So, given that, what should I expect beyond synthetic memory testing?
    Thanks.


    PC6400 with a 1.8v default is kind of scarce and not the norm. 2.0 to 2.1 is more the norm for PC6400. I didn't know Corsait gave 1T/2T ratings. So your Corsair DIMMS are running at 4-4-4-12. Cool. I can tell the difference if my systems are running at 4 CAS LAT or say a looser 5 CAS LAT. Apparently you can not and that is understandable. Be careful overvolting your RAM. You can cause you system to run hot and possibly even burn out your DIMMS. 2.1 sounds fine.
  13. Just out of morbid curiousity why would anyone want to change the voltage to like 2.80? lol
  14. It is only DDR2 that runs at the lower voltages. I run a lot of PC3200 at 2.6-2.7v.
  15. whats the science behind DDR2 running at lower volts?

    New and improved technology?
  16. Yeah, amazing PC6400 transfers data at 6.4 GB/sec while PC3200 transfers at 3.2 GB per/sec., twice as fast using less voltage (power) to do so. Exactly why...you are elected to do the research this time.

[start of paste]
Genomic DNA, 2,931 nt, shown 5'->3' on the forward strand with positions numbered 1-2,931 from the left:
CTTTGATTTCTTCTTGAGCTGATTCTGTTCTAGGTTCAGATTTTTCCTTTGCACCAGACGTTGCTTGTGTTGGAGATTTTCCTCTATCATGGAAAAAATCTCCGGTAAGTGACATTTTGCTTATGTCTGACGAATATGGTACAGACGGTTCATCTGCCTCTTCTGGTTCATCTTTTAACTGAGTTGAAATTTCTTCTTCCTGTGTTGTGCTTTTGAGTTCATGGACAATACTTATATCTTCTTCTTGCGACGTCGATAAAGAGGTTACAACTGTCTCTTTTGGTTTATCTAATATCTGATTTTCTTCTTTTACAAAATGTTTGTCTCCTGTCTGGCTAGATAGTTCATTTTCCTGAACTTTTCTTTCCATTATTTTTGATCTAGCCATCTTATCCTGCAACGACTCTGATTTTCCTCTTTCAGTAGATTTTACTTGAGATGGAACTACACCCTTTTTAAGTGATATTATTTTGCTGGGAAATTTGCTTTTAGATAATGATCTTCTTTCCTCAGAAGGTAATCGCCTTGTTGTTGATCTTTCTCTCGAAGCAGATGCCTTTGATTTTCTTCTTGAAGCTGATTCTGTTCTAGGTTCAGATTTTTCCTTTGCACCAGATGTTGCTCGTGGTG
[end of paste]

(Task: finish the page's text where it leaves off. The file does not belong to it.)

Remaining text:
17. hehe will do, got nothing better to do while at work.

    thanks for all the advice
  18. You are going to dig up all kinds of fantastic stuff! Let me in on what you find!
  19. The only thing Im nervous about is what the stock DIMM voltage was. In BIOS, it shows +0.1 and so on in green. The +0.3 is yellow, so I assume Im still in the safe range. Now, if Everest says the the timing is 5-5-5-18 @1.8V, am I to assume that the DIMM voltage is the same?

    K. Found out stock memory DIMM voltage is 1.8V. Bumped it +0.3V. It's a good board so I think it'll handle it fine. Is there a way of stressing it?
  20. Look up the recommended voltage setting at your RAM mfg. website. If your board defaults the volyage to 1.8v. it is ok to increase the voltage to mfg. specs. If you are at 5-5-5 and can adjust to 4-4-4 in BIOS that's fine. Bumping the voltage to the mfg. recommended voltage could help in getting to 4-4-4-12 timings. Mem Test 86 will stress test it. Google it.
  21. Quote:
    but for a lack of better definition 1T is faster than 2T?


    Yes it is faster.
    T-1/CR-1 FTW.